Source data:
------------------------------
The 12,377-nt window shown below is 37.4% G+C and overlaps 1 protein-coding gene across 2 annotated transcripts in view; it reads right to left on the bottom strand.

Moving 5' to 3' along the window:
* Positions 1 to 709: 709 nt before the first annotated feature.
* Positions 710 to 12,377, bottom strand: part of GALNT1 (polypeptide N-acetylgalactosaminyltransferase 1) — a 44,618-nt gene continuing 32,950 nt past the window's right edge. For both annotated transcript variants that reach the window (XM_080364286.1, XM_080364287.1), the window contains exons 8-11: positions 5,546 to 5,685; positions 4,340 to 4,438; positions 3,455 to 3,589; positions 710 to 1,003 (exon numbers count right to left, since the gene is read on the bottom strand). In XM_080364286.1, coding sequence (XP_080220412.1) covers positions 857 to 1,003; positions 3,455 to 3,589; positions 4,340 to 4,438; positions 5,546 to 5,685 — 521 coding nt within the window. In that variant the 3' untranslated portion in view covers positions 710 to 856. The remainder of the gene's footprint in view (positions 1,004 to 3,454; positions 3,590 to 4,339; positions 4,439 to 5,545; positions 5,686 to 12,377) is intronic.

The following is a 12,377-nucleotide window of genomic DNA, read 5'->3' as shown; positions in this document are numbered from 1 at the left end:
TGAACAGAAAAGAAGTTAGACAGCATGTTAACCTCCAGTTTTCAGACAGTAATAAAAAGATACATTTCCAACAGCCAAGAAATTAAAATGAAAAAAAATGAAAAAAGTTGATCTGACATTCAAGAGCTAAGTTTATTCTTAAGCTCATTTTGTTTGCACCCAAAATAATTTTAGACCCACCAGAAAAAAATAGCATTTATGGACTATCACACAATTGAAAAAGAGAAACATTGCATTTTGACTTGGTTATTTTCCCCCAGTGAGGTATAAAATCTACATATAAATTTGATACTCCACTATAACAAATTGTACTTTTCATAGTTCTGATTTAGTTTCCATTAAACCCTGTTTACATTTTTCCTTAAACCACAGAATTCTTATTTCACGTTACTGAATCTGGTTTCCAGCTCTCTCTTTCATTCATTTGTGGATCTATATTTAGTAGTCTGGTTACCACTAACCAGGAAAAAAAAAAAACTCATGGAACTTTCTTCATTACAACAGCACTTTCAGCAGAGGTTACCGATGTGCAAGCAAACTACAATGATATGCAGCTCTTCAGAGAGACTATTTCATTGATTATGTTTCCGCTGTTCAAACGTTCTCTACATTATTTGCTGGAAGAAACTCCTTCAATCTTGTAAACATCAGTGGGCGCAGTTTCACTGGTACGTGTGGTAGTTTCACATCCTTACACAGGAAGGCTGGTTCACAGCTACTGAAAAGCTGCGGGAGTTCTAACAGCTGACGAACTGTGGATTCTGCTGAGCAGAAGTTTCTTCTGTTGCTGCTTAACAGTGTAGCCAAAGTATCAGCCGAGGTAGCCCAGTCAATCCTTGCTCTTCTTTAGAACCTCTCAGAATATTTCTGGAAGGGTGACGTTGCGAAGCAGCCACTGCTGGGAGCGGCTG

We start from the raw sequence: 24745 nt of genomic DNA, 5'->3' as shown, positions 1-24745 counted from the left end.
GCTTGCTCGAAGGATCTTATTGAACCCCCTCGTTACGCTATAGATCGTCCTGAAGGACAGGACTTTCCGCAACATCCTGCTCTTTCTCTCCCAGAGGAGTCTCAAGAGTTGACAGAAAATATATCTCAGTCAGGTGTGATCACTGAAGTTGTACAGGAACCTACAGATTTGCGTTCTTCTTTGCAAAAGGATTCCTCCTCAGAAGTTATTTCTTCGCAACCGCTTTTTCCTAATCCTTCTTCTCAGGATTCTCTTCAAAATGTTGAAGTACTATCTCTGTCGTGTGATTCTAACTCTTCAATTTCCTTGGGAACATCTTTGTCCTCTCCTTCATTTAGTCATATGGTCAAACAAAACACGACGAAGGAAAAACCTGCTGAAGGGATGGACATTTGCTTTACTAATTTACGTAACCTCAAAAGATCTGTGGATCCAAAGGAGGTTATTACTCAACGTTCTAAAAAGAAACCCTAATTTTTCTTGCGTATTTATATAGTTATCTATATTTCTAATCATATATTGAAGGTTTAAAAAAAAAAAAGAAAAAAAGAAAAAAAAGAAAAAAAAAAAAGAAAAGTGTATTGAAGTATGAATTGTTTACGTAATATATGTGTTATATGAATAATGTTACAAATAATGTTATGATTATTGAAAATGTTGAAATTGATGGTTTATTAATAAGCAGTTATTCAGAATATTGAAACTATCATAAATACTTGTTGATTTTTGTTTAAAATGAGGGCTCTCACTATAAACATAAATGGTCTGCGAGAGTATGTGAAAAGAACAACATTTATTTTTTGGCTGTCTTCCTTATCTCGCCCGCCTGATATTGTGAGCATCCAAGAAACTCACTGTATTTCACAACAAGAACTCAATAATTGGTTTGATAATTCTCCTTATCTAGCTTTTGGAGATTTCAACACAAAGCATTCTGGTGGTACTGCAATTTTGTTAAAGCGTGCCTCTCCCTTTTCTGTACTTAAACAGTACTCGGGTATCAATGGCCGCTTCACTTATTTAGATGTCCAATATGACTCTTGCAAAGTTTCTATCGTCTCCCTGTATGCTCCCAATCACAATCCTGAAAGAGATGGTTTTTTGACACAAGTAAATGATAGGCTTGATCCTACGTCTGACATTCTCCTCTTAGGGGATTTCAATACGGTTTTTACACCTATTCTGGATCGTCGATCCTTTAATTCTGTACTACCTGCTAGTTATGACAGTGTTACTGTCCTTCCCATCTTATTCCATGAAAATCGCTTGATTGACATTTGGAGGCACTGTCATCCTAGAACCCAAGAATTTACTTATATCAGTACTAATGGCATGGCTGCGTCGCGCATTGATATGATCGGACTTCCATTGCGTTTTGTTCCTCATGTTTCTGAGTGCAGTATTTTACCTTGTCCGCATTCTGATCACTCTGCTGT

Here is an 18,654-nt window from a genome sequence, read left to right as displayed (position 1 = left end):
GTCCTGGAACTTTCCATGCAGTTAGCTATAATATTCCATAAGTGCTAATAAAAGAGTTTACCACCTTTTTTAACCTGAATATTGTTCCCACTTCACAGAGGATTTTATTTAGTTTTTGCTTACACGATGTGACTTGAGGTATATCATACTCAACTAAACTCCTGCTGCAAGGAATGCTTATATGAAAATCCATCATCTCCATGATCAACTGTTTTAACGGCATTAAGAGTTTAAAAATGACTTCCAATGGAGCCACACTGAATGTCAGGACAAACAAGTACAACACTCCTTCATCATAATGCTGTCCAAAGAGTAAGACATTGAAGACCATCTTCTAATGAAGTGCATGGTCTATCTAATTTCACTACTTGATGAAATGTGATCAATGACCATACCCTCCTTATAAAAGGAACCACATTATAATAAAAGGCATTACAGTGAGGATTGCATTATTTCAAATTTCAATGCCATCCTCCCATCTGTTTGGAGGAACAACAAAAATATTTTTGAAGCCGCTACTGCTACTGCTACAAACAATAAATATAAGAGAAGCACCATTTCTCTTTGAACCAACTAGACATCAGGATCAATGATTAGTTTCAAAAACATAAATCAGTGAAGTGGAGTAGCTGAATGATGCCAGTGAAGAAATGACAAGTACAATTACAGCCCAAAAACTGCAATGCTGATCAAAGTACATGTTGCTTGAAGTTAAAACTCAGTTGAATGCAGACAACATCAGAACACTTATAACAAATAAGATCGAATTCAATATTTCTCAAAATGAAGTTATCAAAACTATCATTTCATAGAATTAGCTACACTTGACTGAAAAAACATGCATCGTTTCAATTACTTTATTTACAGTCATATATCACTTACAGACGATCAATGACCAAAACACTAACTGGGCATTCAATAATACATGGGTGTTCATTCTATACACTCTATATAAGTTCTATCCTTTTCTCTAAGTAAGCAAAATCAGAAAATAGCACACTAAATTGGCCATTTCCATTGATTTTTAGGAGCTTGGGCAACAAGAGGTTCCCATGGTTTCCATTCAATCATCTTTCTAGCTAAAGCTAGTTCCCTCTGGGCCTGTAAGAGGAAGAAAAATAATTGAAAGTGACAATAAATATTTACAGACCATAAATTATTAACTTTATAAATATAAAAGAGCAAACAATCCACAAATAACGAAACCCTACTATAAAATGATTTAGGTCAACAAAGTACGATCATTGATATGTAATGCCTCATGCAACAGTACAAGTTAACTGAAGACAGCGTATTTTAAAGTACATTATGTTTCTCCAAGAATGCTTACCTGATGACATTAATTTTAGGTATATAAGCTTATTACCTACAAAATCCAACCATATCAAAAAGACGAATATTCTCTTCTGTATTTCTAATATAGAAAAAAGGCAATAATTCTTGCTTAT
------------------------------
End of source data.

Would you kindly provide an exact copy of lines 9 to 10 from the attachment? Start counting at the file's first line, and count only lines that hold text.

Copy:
Here is an 18,654-nt window from a genome sequence, read left to right as displayed (position 1 = left end):
GTCCTGGAACTTTCCATGCAGTTAGCTATAATATTCCATAAGTGCTAATAAAAGAGTTTACCACCTTTTTTAACCTGAATATTGTTCCCACTTCACAGAGGATTTTATTTAGTTTTTGCTTACACGATGTGACTTGAGGTATATCATACTCAACTAAACTCCTGCTGCAAGGAATGCTTATATGAAAATCCATCATCTCCATGATCAACTGTTTTAACGGCATTAAGAGTTTAAAAATGACTTCCAATGGAGCCACACTGAATGTCAGGACAAACAAGTACAACACTCCTTCATCATAATGCTGTCCAAAGAGTAAGACATTGAAGACCATCTTCTAATGAAGTGCATGGTCTATCTAATTTCACTACTTGATGAAATGTGATCAATGACCATACCCTCCTTATAAAAGGAACCACATTATAATAAAAGGCATTACAGTGAGGATTGCATTATTTCAAATTTCAATGCCATCCTCCCATCTGTTTGGAGGAACAACAAAAATATTTTTGAAGCCGCTACTGCTACTGCTACAAACAATAAATATAAGAGAAGCACCATTTCTCTTTGAACCAACTAGACATCAGGATCAATGATTAGTTTCAAAAACATAAATCAGTGAAGTGGAGTAGCTGAATGATGCCAGTGAAGAAATGACAAGTACAATTACAGCCCAAAAACTGCAATGCTGATCAAAGTACATGTTGCTTGAAGTTAAAACTCAGTTGAATGCAGACAACATCAGAACACTTATAACAAATAAGATCGAATTCAATATTTCTCAAAATGAAGTTATCAAAACTATCATTTCATAGAATTAGCTACACTTGACTGAAAAAACATGCATCGTTTCAATTACTTTATTTACAGTCATATATCACTTACAGACGATCAATGACCAAAACACTAACTGGGCATTCAATAATACATGGGTGTTCATTCTATACACTCTATATAAGTTCTATCCTTTTCTCTAAGTAAGCAAAATCAGAAAATAGCACACTAAATTGGCCATTTCCATTGATTTTTAGGAGCTTGGGCAACAAGAGGTTCCCATGGTTTCCATTCAATCATCTTTCTAGCTAAAGCTAGTTCCCTCTGGGCCTGTAAGAGGAAGAAAAATAATTGAAAGTGACAATAAATATTTACAGACCATAAATTATTAACTTTATAAATATAAAAGAGCAAACAATCCACAAATAACGAAACCCTACTATAAAATGATTTAGGTCAACAAAGTACGATCATTGATATGTAATGCCTCATGCAACAGTACAAGTTAACTGAAGACAGCGTATTTTAAAGTACATTATGTTTCTCCAAGAATGCTTACCTGATGACATTAATTTTAGGTATATAAGCTTATTACCTACAAAATCCAACCATATCAAAAAGACGAATATTCTCTTCTGTATTTCTAATATAGAAAAAAGGCAATAATTCTTGCTTAT